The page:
The co-funding of the $475k have been raised and have been taking into account the funds available for this project. Part of the $58k for maintenance does include monitoring costs, notably in the first months of implementation, this is required on ILF behalf to ensure that the boreholes are functioning properly and and being used properly. In order for ILF to keep it's costs down, while the borehole maintenance checks are being conducted, ensure that the WUC are functioning and conducting their mandated activities, assess the activities undertaken by the VHTs, as well as monitoring at the household level is also performed to assess how households are storing the water, collection of water, and other indicators. ILF works closely with the WUCs and VHTs and will re-train both groups as needed to ensure that they are able to conduct their respective mandates in the communities where ILF has drilled boreholes. The CHCs are included in the cost of the boreholes and maintenance costs (which in the overall budget is included in the costs of the boreholes.)

      Africa Ahead is a consulting firm who are the leading expert on the developing and implementation of CHC, having successful programs in Zimbabwe, Rwanda and Ethiopia. They will not be contributing financially to this program, but work closely with ILF to implement the CHC (sanitation and hygiene focus) component of the WASH program in Apac for ILF. This will enable ILF to reinforce and ensure a holistic and high quality sanitation program that will increase the communities, WUC and VHTs abilities and willingness to practice good sanitation and hygiene practices.

      ILF believes in this project, and will move forward in its activities whether or not we are able to receive the full requested funding at the moment. ILF will ensure that all 75 boreholes are completed within the given timeframe, which will include setting up the WUC and VHTs as well as work with Africa Ahead in implementing the CHC - ILF will seek other venues to cover the remaining costs and will proceed with its activities - if needed, will hold the CHCs until funding is available to return to selected sites to implement the CHCs at a later date.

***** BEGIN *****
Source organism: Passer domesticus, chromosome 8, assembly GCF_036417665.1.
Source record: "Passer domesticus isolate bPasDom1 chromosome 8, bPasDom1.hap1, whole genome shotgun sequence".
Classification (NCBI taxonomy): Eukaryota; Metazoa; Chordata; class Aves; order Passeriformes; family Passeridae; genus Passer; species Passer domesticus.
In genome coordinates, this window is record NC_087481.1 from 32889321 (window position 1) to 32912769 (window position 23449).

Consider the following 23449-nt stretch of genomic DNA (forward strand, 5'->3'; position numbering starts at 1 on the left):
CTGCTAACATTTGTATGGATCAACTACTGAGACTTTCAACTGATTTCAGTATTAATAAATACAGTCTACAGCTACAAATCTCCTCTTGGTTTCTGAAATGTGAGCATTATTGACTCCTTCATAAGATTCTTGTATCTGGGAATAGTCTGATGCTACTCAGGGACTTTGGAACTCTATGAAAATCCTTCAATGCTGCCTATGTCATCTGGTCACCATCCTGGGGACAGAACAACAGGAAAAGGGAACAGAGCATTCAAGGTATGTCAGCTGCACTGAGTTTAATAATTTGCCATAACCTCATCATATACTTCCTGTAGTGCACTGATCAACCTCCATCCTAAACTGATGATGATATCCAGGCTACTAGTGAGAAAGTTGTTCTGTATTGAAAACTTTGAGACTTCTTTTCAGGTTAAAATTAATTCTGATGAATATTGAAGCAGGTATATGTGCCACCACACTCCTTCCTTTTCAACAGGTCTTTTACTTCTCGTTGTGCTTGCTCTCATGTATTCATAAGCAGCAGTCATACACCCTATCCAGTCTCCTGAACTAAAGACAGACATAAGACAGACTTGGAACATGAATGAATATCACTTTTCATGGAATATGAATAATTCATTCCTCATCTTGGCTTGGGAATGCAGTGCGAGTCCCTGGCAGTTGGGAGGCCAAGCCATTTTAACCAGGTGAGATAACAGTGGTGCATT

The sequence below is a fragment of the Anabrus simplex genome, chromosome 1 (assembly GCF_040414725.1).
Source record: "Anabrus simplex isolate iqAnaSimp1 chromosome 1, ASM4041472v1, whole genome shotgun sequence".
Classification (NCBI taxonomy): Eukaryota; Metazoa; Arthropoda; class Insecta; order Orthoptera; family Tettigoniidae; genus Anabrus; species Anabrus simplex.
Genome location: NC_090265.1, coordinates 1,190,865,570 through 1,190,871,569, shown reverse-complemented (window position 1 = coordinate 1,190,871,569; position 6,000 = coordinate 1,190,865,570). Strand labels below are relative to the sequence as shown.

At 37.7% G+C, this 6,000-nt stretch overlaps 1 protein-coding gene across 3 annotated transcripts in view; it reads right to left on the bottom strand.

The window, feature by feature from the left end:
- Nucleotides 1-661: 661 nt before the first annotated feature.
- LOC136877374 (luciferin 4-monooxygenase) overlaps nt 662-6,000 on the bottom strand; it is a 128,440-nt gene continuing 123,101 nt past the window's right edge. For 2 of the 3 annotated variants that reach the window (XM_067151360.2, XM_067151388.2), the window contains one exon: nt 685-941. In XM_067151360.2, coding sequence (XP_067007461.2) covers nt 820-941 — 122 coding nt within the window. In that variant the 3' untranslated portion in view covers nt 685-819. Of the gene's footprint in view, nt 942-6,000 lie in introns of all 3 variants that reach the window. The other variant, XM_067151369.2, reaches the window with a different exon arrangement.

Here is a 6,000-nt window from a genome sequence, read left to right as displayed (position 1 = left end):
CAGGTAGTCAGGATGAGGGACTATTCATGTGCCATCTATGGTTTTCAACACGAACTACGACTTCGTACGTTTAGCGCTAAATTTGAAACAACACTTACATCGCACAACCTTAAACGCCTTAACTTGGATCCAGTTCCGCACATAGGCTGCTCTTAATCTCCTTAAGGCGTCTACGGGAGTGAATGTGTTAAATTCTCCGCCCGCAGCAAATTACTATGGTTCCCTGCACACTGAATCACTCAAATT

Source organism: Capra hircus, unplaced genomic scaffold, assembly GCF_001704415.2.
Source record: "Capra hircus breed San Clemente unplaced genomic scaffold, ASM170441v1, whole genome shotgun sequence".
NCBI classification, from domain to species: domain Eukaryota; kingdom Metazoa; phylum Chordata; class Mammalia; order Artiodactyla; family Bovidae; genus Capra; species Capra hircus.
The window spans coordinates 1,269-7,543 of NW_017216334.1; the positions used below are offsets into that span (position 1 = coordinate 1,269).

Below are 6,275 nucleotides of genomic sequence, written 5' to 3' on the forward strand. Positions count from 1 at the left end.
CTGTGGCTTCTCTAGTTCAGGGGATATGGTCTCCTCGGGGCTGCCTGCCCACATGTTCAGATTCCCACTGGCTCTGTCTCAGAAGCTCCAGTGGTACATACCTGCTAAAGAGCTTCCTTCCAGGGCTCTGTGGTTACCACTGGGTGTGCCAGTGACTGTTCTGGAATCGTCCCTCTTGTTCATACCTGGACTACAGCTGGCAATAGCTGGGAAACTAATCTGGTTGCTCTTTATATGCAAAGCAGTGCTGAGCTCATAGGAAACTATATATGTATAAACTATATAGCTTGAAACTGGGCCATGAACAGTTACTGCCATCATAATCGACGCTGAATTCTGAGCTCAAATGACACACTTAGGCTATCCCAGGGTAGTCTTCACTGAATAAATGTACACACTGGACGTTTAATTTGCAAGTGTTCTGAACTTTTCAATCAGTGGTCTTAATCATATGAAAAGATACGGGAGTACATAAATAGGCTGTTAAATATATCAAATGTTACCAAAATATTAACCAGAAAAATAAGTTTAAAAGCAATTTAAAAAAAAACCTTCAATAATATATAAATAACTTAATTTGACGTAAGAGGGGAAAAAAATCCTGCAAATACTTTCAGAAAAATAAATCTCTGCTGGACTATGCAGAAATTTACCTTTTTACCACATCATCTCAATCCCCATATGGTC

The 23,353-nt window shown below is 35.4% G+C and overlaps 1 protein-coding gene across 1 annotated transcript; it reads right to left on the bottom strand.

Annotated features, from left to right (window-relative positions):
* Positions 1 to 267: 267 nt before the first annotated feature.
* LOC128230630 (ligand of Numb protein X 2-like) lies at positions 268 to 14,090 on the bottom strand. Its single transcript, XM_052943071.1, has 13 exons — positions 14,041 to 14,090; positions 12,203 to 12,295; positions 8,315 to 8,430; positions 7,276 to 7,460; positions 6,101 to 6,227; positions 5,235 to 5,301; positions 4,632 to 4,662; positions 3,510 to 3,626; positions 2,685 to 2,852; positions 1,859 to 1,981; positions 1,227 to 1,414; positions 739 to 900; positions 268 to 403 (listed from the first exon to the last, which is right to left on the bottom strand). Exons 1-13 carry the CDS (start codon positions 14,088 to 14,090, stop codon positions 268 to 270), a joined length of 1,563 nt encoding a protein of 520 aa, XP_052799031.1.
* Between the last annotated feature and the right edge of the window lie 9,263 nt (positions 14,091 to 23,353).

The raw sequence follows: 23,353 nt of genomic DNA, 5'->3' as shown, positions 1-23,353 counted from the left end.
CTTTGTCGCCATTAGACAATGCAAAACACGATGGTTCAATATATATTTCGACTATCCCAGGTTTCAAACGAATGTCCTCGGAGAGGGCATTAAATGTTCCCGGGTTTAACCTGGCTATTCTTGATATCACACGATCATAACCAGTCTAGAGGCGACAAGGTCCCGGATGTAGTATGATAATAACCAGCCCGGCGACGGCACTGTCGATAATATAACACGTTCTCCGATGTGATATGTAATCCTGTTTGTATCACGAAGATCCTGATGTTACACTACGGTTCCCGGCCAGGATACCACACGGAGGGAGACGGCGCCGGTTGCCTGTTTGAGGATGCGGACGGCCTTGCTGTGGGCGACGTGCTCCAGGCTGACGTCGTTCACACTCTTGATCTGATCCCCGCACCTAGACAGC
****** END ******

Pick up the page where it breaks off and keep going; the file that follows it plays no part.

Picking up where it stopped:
• Rating: 6

    review by (only shown to members)

    We did not receive a reply to our question regarding long term maintenance and sustainability (i.e. beyond 3 years), therefore the conditions are not met to express a strong opinion on this project.
    Cost efficiency seems like a strength of this intervention as it allows wide coverage in a region where water needs are critical. The community-based component is key and detailed information on the invovement of beneficiaries as well as local authorities would have been highly appreciated (technical attachments could have been provided for instance).
    Finally, the experience of ILF in the area is definitely an important aspect, which will surely allow addressing the durability challenge, both in financial and technical terms.

  • Rating: 8

    review by (only shown to members)

    I feel that asking for our rating for this review may be a bit partisan as Africa AHEAD is partnering with ILF on this project. However I have confidence that the project design is going to succeed, as apart from the importance of ILF providing these boreholes, we at Africa AHEAD can guarantee high community understanding for the importance of protected safe drinking water, which in turn will ensure ownership. Our experience to date shows that using the Community Health Clubs to moblise community for good hygiene is one of the most effective methodologies to ensure sustainabilty, not only the infrastructure, but also most importantly the hygiene behaviour that will compliment the safe water and prevent disease. Although this is the first time we have partnered with ILF I am confident we will be a strong and complimentary team. Although the discussion has been mainly on hardware if anyone wants further clarification i can engage next week. I regret not being online over this period as have been travelling but will be back at my desk next week for any questions. I am submitting this response in case I miss the deadline for the rating.